BY JEN VAUGHN Dawn broke over the town and I slept the hell right through it. The panels of SXSW Interactive did not start until the afternoon and like a true ol’ fogey, I spent the morning walk to the Austin Convention Center complaining about the businesses that had closed and what had been thrown up its place. Kerbey Lane with local art on the walls and pancakes of the day made the list of places to eat because the queso is an optional side like ketchup or chipotle mayo (I guess that one is rather new too).
My Kindergartner Markets Better Than You obviously popped me in the face with a fun title. I know of children, seen them in playgrounds, touched their sticky hands BUT I also know that they have minds untainted by the need to pay for shelter and clothes. Strategists from Bullfrog Media lead the talk but it was clearly a panel for people who had never had to market anything before. Their points were valid: get your audience to care about you and they will care about your products and goals. Instead of screaming ‘hey look at me, Mom’ a crafty child talks about how silly bandz are essential to their wardrobe and happiness.
Bullfrog clearly underestimated the audience of SXSW as attendees posed better scenarios and examples such as the difference between a trend and tradition. Silly Bandz are a trend but selling Girl Scout cookies (and buying them) are a tradition. The same way casual comics reader is more inclined to pick up Batman (a tradition) instead of Reaper Beavercorn (trend), although I’d love to see that as a comic. Although we all know that existing, enthusiastic customers of a good product, which we can assume Reaper Beavercorn is, will do an amazing amount of marketing for you.
Meanwhile, Fan to Fanatic! True Blood’s Marketing Hook panel was well-rehearsed and moved at a good clip. The marketing teams, Campfire and Digital Kitchen, that worked with HBO and Alan Ball all worked with the concept of hacking reality. Campfire’s job was to educate viewers about the show ahead of time so they could just right into the world Charlaine Hairris created (the Southern Vampire novels is still is a rather fearsomely awesome books series). From puzzles to sending out vials of blood (watermelon candy), they hooked people. Digital Kitchen managed to rope in many big brands like Gillette and Geico to run ads for the undead with the conceit in mind that vampires DO live amongst us and would probably like to know about good dental care.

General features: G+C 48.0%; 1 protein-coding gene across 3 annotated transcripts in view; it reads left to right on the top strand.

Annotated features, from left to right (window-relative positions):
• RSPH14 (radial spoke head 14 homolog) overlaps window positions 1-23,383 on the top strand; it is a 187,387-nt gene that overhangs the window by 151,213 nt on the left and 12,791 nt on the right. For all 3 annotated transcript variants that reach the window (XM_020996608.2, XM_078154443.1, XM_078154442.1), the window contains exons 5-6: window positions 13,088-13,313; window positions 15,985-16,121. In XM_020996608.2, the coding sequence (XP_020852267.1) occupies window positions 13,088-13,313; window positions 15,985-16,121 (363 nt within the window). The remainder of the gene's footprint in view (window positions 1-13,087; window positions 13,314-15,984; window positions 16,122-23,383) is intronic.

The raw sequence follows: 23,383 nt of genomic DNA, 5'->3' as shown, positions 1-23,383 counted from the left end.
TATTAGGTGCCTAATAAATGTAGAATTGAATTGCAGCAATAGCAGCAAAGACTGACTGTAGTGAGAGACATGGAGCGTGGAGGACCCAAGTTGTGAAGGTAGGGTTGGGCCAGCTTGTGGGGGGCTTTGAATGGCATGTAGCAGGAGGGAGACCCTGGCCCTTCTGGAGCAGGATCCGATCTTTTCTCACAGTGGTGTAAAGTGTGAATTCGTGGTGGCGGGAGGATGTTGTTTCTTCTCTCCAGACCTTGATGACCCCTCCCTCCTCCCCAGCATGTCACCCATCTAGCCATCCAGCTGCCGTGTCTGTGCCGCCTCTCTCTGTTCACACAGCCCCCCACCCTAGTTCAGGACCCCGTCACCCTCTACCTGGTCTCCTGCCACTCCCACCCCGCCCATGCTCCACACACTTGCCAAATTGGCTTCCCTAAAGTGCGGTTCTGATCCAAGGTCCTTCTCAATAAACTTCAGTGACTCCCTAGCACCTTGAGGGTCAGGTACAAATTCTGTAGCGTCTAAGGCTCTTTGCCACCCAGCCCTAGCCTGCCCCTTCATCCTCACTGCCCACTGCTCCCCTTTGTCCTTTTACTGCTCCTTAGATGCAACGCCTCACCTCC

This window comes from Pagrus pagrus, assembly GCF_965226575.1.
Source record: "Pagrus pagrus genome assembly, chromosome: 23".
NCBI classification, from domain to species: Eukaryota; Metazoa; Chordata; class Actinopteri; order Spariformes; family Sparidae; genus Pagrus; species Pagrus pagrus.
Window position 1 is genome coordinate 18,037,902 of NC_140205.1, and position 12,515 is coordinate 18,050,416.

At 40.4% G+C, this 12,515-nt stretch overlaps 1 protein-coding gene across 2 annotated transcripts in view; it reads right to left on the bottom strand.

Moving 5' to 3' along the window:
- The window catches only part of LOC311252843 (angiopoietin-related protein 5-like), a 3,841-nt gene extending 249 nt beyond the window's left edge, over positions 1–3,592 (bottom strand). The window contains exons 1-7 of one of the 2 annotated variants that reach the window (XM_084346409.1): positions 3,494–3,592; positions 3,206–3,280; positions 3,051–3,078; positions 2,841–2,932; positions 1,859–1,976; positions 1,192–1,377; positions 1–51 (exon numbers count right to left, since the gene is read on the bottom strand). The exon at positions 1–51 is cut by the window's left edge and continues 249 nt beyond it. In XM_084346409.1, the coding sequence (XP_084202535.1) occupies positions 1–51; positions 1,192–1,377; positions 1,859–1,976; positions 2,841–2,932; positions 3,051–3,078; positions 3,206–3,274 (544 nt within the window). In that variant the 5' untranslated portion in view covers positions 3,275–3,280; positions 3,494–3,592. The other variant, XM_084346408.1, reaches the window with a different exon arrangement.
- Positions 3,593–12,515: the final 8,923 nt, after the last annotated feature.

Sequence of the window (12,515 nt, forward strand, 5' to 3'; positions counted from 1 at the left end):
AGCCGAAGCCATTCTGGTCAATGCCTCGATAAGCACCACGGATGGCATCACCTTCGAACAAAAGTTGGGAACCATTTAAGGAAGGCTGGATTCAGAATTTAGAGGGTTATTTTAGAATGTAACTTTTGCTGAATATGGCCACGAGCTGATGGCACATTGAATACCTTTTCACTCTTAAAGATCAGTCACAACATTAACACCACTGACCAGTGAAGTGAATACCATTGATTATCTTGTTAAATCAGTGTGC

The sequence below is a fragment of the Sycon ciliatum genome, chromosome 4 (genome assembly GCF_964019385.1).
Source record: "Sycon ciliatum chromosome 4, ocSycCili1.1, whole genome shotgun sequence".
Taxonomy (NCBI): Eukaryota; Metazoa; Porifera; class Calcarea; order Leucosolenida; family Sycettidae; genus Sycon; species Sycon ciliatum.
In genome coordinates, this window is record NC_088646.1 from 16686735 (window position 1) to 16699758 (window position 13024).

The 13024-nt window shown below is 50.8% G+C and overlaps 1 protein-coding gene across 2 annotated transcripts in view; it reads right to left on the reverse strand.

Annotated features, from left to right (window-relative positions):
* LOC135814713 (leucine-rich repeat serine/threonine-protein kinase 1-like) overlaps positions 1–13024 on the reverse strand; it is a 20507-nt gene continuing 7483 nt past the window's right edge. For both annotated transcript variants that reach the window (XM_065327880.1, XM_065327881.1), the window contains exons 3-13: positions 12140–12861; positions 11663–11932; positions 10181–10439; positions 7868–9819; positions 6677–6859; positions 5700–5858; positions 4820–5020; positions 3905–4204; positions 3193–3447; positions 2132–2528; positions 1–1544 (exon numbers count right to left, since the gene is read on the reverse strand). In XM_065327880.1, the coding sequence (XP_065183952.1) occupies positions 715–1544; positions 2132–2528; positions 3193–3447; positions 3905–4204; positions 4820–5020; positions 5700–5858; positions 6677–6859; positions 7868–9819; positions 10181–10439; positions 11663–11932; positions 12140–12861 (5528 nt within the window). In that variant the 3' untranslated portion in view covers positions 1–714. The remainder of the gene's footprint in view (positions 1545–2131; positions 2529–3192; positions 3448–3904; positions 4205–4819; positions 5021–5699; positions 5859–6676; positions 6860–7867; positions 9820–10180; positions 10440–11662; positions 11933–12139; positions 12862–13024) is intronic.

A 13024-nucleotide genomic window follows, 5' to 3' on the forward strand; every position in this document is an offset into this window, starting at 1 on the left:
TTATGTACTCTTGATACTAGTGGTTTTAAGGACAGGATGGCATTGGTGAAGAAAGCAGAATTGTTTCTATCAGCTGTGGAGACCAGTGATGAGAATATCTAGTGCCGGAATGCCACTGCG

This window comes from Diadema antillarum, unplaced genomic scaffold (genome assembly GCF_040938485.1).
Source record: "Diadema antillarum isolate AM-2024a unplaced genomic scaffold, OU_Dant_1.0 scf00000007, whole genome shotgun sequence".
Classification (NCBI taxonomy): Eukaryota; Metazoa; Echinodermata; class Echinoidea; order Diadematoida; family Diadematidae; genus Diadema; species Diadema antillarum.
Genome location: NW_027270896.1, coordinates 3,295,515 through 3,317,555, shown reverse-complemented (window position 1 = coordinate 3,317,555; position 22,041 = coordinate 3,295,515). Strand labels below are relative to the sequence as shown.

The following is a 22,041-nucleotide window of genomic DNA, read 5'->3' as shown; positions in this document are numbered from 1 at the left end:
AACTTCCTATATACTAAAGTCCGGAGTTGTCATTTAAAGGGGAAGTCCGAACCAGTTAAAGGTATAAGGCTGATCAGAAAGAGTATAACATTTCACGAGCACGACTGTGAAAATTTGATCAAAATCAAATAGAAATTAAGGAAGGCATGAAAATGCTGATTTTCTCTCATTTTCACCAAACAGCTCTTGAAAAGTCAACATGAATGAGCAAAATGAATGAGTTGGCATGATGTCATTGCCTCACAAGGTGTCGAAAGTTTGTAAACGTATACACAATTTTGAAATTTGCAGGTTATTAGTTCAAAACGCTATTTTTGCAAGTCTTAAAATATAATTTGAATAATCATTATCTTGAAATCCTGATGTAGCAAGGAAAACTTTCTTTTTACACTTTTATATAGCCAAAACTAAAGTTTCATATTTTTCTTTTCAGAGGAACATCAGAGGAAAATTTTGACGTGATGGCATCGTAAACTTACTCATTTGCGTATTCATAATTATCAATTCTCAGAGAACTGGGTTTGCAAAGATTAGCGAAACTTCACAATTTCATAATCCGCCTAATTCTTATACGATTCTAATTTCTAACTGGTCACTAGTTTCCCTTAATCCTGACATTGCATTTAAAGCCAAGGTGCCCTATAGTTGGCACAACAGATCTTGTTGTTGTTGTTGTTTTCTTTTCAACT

When fans started to engage by starting Twitter accounts under the names of characters and only posting in the voice of Sookie Stackhouse for instance, HBO and the marketing teams sweat a bit but allowed it. Fans began to extend the world beyond the show iteself. What we can learn from this is the notion of respecting fans and that speaking to them in a consistent and organic voice will work in your favor. It is not about squelching the creativity of others wearing the faces of your characters but encouraging them because they are once again marketing for you.
And coming back full circle, the Interactive Comics: Techniques to Enhance Math Education run by John Baird (of the Create a Comic Project) completely schooled me. Non-fiction comics are one of my favorites, sincerely anything Ottaviani touches or the Cannon boys (not related) create I will probably papercut myself on in excitement. Baird proposes the use of comics to activate math learning by having geometry proofs discussed one step per panel. Depending on the activity, the students fill in blank word balloons of comics or create them from scratch. Baird finds the comics most useful as an exit ticket at the end of the week to see if if students understand math concepts. Any teacher or cartoonist interested in math comics or teaching with comics should contact Baird and get a real discussion going!
Four more amazing days to report on, endless panels and tons of companies givin’ me the hard sell.